Deadly ‘mutating’ Chinese CoronaVirus UK Screening

Deadly ‘mutating’ Chinese CoronaVirus UK Screening

Coronavirus Screening in UK as China warns deadly virus is ‘mutating’ which causes severe lung disease.

A warning comes as 440 cases of coronavirus were confirmed on Wednesday, including 15 medical personnel.

UK Transport Secretary Grant Shapps told Sky News a “separate area” is being set up for flights that come direct from the affected region to Heathrow.

The Department of Health announced there will be an “enhanced monitoring” package in place for all direct flights from China to the UK because of the threat of coronavirus.

In a statement, the government said the measures will include:

  • A health team to meet each direct flight from Wuhan to London Heathrow
  • Passengers on flights will hear an announcement and be given a leaflet to encourage them to report if they are ill
  • Aircraft will land in an isolated area of Heathrow Terminal 4 that “better lends itself to any health contingencies”

There are currently three direct flights a week from Wuhan to London Heathrow.

Other airports around the world step up screening of travellers arriving from affected regions at the centre of the coronavirus outbreak.

Chinese officials say there have been cases of the virus spreading from one person to another, with some healthcare workers becoming infected after caring for patients with the same illness.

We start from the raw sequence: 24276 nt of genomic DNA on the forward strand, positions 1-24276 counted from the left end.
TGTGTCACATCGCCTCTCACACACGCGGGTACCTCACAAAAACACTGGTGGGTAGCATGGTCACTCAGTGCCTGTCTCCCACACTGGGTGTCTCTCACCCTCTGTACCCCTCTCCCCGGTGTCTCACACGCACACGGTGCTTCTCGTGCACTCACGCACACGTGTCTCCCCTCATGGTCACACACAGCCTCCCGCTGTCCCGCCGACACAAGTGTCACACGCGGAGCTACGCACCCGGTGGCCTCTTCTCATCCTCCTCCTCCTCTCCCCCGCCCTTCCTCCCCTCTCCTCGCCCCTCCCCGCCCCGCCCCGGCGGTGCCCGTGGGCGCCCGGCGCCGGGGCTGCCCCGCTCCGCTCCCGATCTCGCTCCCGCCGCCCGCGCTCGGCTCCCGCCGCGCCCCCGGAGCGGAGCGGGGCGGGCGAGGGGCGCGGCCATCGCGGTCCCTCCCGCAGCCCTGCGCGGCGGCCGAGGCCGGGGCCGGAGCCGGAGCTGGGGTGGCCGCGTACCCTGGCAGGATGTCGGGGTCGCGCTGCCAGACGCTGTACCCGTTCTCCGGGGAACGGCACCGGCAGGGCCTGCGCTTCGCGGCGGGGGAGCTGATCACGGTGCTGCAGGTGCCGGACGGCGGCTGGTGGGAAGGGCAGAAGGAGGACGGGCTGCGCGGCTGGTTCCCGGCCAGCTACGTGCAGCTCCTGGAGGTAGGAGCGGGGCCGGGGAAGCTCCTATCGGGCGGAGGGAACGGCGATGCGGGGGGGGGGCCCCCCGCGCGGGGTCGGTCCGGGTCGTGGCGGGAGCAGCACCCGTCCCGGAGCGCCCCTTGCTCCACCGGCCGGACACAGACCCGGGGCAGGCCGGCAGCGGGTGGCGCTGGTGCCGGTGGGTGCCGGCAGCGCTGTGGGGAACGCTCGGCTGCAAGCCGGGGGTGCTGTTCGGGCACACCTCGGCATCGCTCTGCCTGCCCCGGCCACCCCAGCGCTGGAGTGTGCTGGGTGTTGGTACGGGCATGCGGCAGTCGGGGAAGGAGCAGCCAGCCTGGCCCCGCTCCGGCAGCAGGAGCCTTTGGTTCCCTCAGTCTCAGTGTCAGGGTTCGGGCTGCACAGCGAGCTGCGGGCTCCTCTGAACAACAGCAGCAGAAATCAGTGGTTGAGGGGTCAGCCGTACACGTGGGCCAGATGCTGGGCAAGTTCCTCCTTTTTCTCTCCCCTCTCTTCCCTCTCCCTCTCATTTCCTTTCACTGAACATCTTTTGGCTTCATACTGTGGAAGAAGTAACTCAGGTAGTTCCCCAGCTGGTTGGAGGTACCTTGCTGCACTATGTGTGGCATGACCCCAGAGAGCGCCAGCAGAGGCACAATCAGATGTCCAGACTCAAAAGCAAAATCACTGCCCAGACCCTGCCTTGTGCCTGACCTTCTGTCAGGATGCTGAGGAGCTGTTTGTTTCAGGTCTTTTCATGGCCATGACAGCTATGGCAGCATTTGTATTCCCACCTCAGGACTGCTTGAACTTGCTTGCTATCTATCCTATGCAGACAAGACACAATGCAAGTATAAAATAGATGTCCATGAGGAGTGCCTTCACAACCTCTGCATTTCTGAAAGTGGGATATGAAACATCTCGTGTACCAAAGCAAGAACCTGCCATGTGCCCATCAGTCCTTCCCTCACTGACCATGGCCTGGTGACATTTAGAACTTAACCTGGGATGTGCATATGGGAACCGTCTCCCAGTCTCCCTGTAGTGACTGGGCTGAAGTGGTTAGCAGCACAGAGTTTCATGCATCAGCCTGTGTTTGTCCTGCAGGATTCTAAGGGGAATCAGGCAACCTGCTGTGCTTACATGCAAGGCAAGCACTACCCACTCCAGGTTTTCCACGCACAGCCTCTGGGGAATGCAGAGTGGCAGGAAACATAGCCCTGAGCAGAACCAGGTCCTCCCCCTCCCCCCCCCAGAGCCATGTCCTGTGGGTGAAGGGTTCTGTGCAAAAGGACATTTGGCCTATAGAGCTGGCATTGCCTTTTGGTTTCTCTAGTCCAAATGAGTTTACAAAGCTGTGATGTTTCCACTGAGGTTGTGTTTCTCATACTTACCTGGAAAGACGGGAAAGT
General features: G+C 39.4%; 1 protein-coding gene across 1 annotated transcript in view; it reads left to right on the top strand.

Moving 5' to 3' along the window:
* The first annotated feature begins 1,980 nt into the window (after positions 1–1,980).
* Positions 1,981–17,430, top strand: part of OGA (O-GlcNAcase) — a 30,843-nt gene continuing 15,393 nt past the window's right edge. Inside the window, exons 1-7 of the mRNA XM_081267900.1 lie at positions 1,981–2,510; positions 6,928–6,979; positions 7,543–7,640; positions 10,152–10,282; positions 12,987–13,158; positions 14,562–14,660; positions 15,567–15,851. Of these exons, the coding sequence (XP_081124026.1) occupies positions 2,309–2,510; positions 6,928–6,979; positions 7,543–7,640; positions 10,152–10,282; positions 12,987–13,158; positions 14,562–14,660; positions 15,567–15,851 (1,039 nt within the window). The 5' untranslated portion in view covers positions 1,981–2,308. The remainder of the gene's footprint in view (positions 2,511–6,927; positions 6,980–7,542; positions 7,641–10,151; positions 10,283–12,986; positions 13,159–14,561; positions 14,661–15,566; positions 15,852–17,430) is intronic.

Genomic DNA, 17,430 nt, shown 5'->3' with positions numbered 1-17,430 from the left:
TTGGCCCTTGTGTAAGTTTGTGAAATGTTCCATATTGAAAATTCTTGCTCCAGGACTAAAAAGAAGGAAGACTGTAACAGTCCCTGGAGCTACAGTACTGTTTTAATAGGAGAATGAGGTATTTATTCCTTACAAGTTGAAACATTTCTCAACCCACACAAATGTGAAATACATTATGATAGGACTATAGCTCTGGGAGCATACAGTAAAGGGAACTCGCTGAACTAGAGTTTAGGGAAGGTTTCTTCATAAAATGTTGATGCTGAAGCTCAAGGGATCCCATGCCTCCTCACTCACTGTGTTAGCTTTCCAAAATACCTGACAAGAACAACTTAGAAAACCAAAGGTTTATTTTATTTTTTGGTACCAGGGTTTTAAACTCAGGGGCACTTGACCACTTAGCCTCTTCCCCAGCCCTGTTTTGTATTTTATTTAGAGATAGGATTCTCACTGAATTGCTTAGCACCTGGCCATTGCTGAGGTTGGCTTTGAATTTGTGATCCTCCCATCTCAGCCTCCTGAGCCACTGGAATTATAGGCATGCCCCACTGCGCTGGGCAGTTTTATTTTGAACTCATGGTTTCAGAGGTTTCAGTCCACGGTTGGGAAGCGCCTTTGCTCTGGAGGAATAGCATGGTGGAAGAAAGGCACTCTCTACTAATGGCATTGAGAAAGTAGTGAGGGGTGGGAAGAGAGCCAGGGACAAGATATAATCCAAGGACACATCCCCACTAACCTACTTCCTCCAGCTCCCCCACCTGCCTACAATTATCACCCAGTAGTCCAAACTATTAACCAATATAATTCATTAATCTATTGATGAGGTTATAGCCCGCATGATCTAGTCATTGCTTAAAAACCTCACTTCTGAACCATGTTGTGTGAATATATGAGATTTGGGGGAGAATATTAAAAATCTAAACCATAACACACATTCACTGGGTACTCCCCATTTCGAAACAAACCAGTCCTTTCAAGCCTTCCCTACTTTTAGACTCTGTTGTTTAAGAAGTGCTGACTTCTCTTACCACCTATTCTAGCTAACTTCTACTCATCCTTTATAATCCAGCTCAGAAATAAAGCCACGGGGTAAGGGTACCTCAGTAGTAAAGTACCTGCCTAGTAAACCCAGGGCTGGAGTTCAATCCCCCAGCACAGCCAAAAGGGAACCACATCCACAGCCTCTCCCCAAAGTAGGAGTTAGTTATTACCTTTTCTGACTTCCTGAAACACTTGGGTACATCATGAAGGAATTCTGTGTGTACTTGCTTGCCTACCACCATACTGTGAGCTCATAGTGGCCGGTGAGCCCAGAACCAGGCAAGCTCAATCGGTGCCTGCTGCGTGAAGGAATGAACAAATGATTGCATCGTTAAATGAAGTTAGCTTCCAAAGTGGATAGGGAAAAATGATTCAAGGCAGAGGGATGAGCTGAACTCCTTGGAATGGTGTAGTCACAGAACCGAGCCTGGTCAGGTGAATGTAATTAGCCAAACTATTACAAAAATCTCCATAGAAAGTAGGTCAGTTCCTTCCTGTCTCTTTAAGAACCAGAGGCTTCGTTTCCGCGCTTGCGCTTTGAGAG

This is a concern with new viruses that infect the lungs, as coughs and sneezes are a highly effective way for a virus to spread.

While the outbreak is centred on Wuhan, there have been cases reported in Thailand, Japan and South Korea. Those people travelled from Wuhan recently.

Experts say there could be more cases going undetected.

Public Health England (PHE) is monitoring the situation with international partners, including the World Health Organization (WHO). PHE has also issued advice to travellers ahead of Chinese New Year this month.

Why China?

Prof Woolhouse says it is because of the size and density of the population and close contact with animals harbouring viruses.

“No-one is surprised the next outbreak is in China or that part of the world,” he says.

What is this virus?

Viral samples have been taken from patients and analysed in the laboratory. The cases have been linked to the South China Seafood Wholesale Market, in Wuhan.

And officials in China and the World Health Organization (WHO) have concluded the infection is a coronavirus.

Coronaviruses are a broad family of viruses, but only six (the new one would make it seven) are known to infect people.

Severe acute respiratory syndrome (Sars), which is caused by a coronavirus, killed 774 of the 8,098 people infected in an outbreak that started in China in 2002.

They jump from one species, where they went unnoticed, into humans.

“If we think about outbreaks in the past, if it is a new coronavirus, it will have come from an animal reservoir,” says Prof Jonathan Ball, a virologist at the University of Nottingham.

Is it serious?

Coronaviruses can cause symptoms ranging from a mild cold all the way through to death.

The World Health Organization (WHO) will also consider on Wednesday whether to declare an international public health emergency over the virus – as it did with swine flu and Ebola.


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